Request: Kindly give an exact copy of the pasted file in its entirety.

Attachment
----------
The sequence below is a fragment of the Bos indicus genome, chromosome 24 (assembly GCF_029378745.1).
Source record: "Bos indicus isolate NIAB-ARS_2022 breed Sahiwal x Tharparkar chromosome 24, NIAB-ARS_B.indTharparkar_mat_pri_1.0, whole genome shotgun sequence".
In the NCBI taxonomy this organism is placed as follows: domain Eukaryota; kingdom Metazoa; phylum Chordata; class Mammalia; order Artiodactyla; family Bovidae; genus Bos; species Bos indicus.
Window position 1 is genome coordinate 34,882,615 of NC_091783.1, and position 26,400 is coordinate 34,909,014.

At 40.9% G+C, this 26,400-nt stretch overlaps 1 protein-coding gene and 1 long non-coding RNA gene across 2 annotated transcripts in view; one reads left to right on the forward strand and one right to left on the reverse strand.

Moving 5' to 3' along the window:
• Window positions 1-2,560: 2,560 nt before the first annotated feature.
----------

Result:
The sequence below is a fragment of the Bos indicus genome, chromosome 24 (assembly GCF_029378745.1).
Source record: "Bos indicus isolate NIAB-ARS_2022 breed Sahiwal x Tharparkar chromosome 24, NIAB-ARS_B.indTharparkar_mat_pri_1.0, whole genome shotgun sequence".
In the NCBI taxonomy this organism is placed as follows: domain Eukaryota; kingdom Metazoa; phylum Chordata; class Mammalia; order Artiodactyla; family Bovidae; genus Bos; species Bos indicus.
Window position 1 is genome coordinate 34,882,615 of NC_091783.1, and position 26,400 is coordinate 34,909,014.

At 40.9% G+C, this 26,400-nt stretch overlaps 1 protein-coding gene and 1 long non-coding RNA gene across 2 annotated transcripts in view; one reads left to right on the forward strand and one right to left on the reverse strand.

Moving 5' to 3' along the window:
• Window positions 1-2,560: 2,560 nt before the first annotated feature.